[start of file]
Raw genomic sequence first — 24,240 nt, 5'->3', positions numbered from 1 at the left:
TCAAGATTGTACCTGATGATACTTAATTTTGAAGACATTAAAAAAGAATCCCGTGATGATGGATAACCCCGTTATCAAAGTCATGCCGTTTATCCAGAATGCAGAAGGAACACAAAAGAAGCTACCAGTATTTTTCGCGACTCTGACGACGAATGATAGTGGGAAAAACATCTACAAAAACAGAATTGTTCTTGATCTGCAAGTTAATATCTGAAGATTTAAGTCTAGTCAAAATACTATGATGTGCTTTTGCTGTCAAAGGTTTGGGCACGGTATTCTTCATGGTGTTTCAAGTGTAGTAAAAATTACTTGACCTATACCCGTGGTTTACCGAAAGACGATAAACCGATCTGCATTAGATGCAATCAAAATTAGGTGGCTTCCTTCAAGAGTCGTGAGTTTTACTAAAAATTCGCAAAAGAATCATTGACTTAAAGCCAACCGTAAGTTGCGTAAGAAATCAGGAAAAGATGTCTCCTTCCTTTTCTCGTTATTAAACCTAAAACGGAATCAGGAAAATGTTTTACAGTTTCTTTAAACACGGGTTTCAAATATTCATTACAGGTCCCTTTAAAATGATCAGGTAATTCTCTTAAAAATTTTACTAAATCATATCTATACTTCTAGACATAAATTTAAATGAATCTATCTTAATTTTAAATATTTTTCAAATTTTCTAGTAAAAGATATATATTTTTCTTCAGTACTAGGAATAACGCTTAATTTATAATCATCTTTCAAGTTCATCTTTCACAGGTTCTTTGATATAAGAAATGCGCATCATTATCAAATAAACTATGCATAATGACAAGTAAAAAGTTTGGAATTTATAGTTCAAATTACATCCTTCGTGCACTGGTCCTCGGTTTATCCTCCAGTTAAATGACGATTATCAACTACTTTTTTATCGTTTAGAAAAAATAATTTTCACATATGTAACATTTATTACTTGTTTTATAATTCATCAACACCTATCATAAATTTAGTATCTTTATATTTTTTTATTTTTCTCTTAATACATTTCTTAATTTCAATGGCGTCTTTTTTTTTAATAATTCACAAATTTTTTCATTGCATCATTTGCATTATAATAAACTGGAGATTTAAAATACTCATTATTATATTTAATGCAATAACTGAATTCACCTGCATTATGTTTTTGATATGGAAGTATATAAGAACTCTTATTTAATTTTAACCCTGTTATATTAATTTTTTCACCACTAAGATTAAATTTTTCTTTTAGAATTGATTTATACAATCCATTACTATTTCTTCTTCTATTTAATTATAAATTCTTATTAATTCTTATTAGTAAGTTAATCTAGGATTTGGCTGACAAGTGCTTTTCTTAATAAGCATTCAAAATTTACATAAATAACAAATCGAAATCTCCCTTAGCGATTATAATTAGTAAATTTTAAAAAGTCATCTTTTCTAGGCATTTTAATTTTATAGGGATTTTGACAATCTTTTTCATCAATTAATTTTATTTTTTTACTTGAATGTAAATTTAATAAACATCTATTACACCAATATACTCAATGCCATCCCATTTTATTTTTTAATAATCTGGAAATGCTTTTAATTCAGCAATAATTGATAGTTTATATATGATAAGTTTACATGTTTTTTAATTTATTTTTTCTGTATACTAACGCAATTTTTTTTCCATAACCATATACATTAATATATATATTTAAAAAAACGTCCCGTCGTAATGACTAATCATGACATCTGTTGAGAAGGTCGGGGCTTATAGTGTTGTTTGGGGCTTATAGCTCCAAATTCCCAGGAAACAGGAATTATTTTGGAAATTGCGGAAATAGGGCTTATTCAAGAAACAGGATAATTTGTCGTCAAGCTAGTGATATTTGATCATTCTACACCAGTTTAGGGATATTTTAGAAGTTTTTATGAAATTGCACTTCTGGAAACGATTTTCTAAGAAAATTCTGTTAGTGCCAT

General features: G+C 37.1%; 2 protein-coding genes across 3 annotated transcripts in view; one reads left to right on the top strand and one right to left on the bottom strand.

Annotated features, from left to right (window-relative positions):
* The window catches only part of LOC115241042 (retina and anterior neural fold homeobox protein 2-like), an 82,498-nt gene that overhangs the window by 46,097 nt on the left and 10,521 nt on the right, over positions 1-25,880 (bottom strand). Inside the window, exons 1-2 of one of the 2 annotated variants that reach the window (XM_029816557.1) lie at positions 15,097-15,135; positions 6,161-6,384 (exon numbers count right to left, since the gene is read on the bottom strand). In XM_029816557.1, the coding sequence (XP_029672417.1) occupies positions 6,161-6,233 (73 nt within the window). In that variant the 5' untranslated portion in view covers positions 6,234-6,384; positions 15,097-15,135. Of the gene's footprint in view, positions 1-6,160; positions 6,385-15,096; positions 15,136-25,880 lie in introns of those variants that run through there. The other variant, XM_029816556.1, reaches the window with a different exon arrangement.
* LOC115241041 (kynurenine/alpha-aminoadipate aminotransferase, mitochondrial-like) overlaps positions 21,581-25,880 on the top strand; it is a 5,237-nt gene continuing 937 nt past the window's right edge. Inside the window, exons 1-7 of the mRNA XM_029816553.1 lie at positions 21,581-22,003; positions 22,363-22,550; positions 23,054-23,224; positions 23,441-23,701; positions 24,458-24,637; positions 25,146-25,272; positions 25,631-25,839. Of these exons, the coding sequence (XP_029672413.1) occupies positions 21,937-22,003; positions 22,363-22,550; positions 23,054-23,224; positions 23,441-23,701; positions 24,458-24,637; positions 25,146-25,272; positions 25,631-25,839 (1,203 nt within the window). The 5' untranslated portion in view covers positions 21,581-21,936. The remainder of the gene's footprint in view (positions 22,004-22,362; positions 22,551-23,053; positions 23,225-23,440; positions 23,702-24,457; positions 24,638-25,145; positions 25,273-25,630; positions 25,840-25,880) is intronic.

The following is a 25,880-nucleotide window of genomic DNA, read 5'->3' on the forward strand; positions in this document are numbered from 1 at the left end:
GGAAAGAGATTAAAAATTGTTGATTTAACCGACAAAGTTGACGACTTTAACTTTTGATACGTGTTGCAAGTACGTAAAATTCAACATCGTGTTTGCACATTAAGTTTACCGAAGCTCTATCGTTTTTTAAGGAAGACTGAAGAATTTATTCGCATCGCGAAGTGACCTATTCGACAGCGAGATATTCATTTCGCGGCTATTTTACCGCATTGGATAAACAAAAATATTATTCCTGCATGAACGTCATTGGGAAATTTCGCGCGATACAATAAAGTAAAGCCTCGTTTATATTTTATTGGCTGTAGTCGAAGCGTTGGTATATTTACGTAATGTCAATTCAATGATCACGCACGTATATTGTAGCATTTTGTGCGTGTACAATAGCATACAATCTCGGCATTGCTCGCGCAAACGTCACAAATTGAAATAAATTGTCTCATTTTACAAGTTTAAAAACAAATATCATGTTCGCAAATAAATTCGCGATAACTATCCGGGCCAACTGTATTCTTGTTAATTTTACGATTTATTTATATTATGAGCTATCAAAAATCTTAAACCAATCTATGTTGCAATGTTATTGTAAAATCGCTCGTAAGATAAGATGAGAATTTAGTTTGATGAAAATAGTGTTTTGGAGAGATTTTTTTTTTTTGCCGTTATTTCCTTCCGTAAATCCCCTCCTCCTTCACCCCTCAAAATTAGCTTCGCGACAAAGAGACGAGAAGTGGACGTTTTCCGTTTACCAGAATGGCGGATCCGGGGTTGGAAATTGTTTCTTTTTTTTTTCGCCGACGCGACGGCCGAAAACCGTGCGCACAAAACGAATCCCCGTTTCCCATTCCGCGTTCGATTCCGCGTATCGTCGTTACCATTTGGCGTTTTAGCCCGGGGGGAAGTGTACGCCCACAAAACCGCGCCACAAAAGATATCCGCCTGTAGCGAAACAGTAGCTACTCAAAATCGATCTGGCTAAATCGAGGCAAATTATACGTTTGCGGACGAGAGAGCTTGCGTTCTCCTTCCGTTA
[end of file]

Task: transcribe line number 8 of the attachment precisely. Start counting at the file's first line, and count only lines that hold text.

GGAAAGAGATTAAAAATTGTTGATTTAACCGACAAAGTTGACGACTTTAACTTTTGATACGTGTTGCAAGTACGTAAAATTCAACATCGTGTTTGCACATTAAGTTTACCGAAGCTCTATCGTTTTTTAAGGAAGACTGAAGAATTTATTCGCATCGCGAAGTGACCTATTCGACAGCGAGATATTCATTTCGCGGCTATTTTACCGCATTGGATAAACAAAAATATTATTCCTGCATGAACGTCATTGGGAAATTTCGCGCGATACAATAAAGTAAAGCCTCGTTTATATTTTATTGGCTGTAGTCGAAGCGTTGGTATATTTACGTAATGTCAATTCAATGATCACGCACGTATATTGTAGCATTTTGTGCGTGTACAATAGCATACAATCTCGGCATTGCTCGCGCAAACGTCACAAATTGAAATAAATTGTCTCATTTTACAAGTTTAAAAACAAATATCATGTTCGCAAATAAATTCGCGATAACTATCCGGGCCAACTGTATTCTTGTTAATTTTACGATTTATTTATATTATGAGCTATCAAAAATCTTAAACCAATCTATGTTGCAATGTTATTGTAAAATCGCTCGTAAGATAAGATGAGAATTTAGTTTGATGAAAATAGTGTTTTGGAGAGATTTTTTTTTTTTGCCGTTATTTCCTTCCGTAAATCCCCTCCTCCTTCACCCCTCAAAATTAGCTTCGCGACAAAGAGACGAGAAGTGGACGTTTTCCGTTTACCAGAATGGCGGATCCGGGGTTGGAAATTGTTTCTTTTTTTTTTCGCCGACGCGACGGCCGAAAACCGTGCGCACAAAACGAATCCCCGTTTCCCATTCCGCGTTCGATTCCGCGTATCGTCGTTACCATTTGGCGTTTTAGCCCGGGGGGAAGTGTACGCCCACAAAACCGCGCCACAAAAGATATCCGCCTGTAGCGAAACAGTAGCTACTCAAAATCGATCTGGCTAAATCGAGGCAAATTATACGTTTGCGGACGAGAGAGCTTGCGTTCTCCTTCCGTTA